On February 24, we’ll be sitting down to a special menu of new dishes that have not been tried by the public before – five fabulous courses which may or may not include such things as skirt steak, onion ash and sorrel sorbet. The menu’s still being worked on, but you get the idea: this is Indian food, just not quite as you know it. We’re matching this with some special wine (and possibly a beer), and we’ll kick everything off with a bespoke aperitif created by Cassia’s highly excellent barmen.

We’re looking forward to it – tickets are $150 for food and wine, and available below. We hope to see you there.



Photographs: David Straight

Mumbai Chaat is spotlessly clean and brightly lit: it is bright orange on the outside and yellow on the inside with one big long line of tables down one side. There is a lot of Formica and a television on the wall streaming – what else – Bollywood movies.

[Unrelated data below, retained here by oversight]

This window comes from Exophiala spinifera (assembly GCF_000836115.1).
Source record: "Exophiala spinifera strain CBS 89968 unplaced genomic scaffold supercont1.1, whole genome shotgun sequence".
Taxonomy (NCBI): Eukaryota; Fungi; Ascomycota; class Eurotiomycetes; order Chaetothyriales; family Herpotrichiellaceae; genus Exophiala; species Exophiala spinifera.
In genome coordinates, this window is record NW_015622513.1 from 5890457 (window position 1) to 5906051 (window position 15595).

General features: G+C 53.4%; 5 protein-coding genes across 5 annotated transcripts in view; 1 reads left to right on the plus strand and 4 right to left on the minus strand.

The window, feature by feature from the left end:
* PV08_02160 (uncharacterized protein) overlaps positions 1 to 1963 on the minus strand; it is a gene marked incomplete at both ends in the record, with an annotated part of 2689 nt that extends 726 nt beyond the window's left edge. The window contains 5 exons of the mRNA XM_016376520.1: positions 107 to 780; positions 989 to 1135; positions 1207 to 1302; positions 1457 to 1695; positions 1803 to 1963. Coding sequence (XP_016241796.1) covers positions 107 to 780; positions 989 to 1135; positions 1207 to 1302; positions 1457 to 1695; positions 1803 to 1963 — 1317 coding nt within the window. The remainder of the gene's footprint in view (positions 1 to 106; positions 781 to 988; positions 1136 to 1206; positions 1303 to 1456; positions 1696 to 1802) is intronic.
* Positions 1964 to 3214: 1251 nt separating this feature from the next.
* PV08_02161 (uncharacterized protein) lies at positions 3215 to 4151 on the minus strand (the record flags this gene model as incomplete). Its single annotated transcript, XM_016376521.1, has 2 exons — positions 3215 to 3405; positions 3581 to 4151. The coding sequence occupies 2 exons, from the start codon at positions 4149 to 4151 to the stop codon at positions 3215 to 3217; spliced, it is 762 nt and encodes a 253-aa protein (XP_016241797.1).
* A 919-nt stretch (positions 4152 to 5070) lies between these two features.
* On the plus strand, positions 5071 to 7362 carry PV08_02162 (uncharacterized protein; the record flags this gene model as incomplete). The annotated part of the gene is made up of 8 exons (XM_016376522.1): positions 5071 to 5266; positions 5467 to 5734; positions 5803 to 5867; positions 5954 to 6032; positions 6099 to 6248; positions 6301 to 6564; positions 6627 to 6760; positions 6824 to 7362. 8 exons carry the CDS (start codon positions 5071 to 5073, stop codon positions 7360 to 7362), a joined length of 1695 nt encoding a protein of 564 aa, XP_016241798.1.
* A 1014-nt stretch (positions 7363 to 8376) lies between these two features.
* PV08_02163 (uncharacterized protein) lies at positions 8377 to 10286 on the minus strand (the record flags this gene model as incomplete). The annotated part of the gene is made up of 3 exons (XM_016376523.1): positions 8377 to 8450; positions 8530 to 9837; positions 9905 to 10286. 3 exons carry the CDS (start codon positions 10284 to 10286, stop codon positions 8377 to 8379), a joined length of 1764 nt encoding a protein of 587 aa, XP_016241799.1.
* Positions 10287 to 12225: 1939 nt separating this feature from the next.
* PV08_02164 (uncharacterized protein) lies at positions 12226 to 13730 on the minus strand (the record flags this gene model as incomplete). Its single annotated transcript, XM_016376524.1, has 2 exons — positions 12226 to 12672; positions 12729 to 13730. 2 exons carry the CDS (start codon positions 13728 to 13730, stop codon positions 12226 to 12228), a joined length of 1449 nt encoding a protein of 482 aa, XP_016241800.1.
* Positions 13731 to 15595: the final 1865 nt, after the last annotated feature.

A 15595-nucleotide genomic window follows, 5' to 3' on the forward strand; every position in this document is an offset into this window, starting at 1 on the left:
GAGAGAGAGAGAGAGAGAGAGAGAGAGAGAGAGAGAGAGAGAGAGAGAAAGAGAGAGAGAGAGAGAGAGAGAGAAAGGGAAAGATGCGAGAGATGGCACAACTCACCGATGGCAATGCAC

You are here for some of the best Mumbai and Gujarati food in Auckland – it’s vegetarian street food, essentially, and designed to be snacked on while sitting about talking. The flavours are light and clean, and the curries are gently spiced and everything is fresh that day. There’s a whiteboard telling you what’s on special below the PLEASE ORDER HERE sign, though we don’t usually pay much attention because it’s all good – vegetarian, and best shared in a thali with a curry or two, papadam, rice or pulao, salad and pickles.

That leaves you with room for chaat, including the pav bhaji – a vegetable curry with a soft roll – and the masala dosa, its pastry light and crispy, the potatoes fluffy and gently spiced. The dahi puri are delicately crunchy and sour from the tamarind: brilliant, in other words. SFG

HOURS Lunch and dinner, seven days.

ADDRESS 1A Kitchener Road, Sandringham, ph 846 9393.

IMPORTANT DETAILS If you don’t know what you want, ask the staff. They’re helpful.